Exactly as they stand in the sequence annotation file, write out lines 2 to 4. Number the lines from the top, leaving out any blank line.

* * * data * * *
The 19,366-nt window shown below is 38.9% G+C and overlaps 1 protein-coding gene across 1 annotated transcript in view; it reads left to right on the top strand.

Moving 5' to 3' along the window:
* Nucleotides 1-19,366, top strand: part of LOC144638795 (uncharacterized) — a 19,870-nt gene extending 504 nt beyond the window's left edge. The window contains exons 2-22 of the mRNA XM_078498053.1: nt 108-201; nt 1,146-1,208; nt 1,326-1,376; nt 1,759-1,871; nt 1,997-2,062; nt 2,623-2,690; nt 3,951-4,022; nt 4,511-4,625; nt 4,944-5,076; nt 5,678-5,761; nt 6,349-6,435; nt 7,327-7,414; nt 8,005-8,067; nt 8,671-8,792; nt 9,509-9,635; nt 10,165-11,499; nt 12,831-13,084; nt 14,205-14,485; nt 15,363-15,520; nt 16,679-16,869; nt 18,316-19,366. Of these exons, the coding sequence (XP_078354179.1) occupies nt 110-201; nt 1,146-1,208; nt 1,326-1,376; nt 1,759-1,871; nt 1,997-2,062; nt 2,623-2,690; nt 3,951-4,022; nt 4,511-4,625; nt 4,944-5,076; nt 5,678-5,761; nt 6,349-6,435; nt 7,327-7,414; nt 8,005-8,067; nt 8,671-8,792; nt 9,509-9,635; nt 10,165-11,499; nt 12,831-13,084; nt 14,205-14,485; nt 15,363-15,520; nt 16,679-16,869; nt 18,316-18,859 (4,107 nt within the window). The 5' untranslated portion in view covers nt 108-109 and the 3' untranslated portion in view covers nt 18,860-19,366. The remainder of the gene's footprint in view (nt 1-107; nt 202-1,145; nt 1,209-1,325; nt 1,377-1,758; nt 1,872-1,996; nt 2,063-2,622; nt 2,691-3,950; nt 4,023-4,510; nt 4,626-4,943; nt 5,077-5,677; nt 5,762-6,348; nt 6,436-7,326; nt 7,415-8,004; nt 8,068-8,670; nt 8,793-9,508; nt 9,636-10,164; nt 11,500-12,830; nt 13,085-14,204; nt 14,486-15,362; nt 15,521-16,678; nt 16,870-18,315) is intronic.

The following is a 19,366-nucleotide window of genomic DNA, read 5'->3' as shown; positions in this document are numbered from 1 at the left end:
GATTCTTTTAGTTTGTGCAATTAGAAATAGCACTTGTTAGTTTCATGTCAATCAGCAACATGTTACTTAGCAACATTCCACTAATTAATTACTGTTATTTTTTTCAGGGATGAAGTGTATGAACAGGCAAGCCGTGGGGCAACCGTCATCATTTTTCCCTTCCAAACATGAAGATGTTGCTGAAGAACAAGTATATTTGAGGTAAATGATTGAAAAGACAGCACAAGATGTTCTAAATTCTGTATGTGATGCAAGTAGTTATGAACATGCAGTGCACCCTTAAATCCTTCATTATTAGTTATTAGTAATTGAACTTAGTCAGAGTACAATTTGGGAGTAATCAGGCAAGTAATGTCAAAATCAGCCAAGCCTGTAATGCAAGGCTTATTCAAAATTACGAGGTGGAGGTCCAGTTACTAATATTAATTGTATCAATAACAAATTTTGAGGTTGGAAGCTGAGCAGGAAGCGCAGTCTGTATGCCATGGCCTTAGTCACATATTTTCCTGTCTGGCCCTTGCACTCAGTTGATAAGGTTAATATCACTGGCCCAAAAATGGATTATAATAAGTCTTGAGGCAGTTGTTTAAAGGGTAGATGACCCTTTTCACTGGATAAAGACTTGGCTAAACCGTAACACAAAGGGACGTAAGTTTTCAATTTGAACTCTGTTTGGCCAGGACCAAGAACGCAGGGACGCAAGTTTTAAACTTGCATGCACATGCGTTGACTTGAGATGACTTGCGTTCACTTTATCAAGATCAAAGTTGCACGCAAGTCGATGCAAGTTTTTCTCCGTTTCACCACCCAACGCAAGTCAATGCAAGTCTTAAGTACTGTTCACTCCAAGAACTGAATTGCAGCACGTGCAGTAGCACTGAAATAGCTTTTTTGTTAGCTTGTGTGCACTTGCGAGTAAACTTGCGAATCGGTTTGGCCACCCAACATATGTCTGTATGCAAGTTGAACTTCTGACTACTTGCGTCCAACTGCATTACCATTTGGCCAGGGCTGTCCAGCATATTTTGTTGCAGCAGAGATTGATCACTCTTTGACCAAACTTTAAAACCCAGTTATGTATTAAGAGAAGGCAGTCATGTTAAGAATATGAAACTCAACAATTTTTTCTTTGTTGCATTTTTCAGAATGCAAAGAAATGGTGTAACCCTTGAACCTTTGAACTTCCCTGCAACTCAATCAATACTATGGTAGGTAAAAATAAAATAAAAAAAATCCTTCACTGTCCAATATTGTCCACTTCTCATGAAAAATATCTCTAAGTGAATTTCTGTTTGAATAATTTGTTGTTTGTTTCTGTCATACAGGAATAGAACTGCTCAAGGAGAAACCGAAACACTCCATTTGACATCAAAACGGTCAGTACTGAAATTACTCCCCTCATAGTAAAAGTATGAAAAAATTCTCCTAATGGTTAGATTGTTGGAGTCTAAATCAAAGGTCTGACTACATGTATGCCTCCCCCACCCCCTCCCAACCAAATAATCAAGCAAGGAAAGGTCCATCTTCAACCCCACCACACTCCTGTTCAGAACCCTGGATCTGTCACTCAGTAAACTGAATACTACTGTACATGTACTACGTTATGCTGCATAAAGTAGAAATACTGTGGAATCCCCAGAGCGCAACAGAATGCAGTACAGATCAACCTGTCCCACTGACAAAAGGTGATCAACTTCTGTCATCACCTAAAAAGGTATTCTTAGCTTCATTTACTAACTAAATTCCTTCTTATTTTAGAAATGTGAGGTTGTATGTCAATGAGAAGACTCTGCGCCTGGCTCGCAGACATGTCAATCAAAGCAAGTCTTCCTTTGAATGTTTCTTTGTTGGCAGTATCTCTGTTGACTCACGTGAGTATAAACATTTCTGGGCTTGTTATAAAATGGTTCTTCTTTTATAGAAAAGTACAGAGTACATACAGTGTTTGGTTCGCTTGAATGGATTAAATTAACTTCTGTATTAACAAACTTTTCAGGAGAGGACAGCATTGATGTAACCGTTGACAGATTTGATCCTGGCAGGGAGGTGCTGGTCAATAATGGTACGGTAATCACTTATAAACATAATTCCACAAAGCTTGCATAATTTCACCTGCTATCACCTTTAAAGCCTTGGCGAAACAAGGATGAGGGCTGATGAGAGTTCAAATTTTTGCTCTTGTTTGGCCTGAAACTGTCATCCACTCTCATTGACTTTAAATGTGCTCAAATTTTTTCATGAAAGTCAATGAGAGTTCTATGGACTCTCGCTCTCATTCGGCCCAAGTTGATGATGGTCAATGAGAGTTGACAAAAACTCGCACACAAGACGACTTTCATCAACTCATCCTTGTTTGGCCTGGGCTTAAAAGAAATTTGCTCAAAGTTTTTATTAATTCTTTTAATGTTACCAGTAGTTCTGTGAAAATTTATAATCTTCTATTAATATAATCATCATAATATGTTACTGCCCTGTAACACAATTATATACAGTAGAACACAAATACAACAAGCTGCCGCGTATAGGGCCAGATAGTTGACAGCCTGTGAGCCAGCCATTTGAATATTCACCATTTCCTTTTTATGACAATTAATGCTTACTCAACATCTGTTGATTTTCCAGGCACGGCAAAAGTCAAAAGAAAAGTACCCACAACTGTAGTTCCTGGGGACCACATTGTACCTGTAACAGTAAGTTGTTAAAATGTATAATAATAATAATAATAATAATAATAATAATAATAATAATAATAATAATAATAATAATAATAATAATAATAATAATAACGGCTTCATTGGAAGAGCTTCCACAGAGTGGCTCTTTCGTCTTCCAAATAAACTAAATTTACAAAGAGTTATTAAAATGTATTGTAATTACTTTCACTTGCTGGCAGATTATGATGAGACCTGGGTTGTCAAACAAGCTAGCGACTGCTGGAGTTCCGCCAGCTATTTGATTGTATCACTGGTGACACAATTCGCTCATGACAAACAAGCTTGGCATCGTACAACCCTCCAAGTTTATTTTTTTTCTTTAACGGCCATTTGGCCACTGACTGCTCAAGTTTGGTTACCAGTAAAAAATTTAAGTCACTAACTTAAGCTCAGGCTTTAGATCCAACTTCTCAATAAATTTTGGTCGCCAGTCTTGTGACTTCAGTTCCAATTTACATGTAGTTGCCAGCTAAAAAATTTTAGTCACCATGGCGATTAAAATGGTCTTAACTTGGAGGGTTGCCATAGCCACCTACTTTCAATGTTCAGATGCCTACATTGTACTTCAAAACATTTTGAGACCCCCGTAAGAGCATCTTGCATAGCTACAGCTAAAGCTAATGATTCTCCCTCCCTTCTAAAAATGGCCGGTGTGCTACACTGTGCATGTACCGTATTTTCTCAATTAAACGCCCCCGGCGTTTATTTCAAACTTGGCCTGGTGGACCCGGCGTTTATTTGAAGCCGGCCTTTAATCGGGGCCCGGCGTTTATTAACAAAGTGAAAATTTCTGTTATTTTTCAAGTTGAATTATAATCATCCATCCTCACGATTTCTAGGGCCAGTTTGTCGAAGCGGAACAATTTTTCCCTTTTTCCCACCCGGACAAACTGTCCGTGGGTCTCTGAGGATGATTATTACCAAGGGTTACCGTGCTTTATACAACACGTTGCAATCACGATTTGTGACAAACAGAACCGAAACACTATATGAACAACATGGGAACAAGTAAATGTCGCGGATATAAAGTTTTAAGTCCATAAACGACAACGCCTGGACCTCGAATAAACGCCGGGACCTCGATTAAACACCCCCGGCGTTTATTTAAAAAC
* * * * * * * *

Moving 5' to 3' along the window:
* Nucleotides 1-19,366, top strand: part of LOC144638795 (uncharacterized) — a 19,870-nt gene extending 504 nt beyond the window's left edge. The window contains exons 2-22 of the mRNA XM_078498053.1: nt 108-201; nt 1,146-1,208; nt 1,326-1,376; nt 1,759-1,871; nt 1,997-2,062; nt 2,623-2,690; nt 3,951-4,022; nt 4,511-4,625; nt 4,944-5,076; nt 5,678-5,761; nt 6,349-6,435; nt 7,327-7,414; nt 8,005-8,067; nt 8,671-8,792; nt 9,509-9,635; nt 10,165-11,499; nt 12,831-13,084; nt 14,205-14,485; nt 15,363-15,520; nt 16,679-16,869; nt 18,316-19,366. Of these exons, the coding sequence (XP_078354179.1) occupies nt 110-201; nt 1,146-1,208; nt 1,326-1,376; nt 1,759-1,871; nt 1,997-2,062; nt 2,623-2,690; nt 3,951-4,022; nt 4,511-4,625; nt 4,944-5,076; nt 5,678-5,761; nt 6,349-6,435; nt 7,327-7,414; nt 8,005-8,067; nt 8,671-8,792; nt 9,509-9,635; nt 10,165-11,499; nt 12,831-13,084; nt 14,205-14,485; nt 15,363-15,520; nt 16,679-16,869; nt 18,316-18,859 (4,107 nt within the window). The 5' untranslated portion in view covers nt 108-109 and the 3' untranslated portion in view covers nt 18,860-19,366. The remainder of the gene's footprint in view (nt 1-107; nt 202-1,145; nt 1,209-1,325; nt 1,377-1,758; nt 1,872-1,996; nt 2,063-2,622; nt 2,691-3,950; nt 4,023-4,510; nt 4,626-4,943; nt 5,077-5,677; nt 5,762-6,348; nt 6,436-7,326; nt 7,415-8,004; nt 8,068-8,670; nt 8,793-9,508; nt 9,636-10,164; nt 11,500-12,830; nt 13,085-14,204; nt 14,486-15,362; nt 15,521-16,678; nt 16,870-18,315) is intronic.

The following is a 19,366-nucleotide window of genomic DNA, read 5'->3' as shown; positions in this document are numbered from 1 at the left end: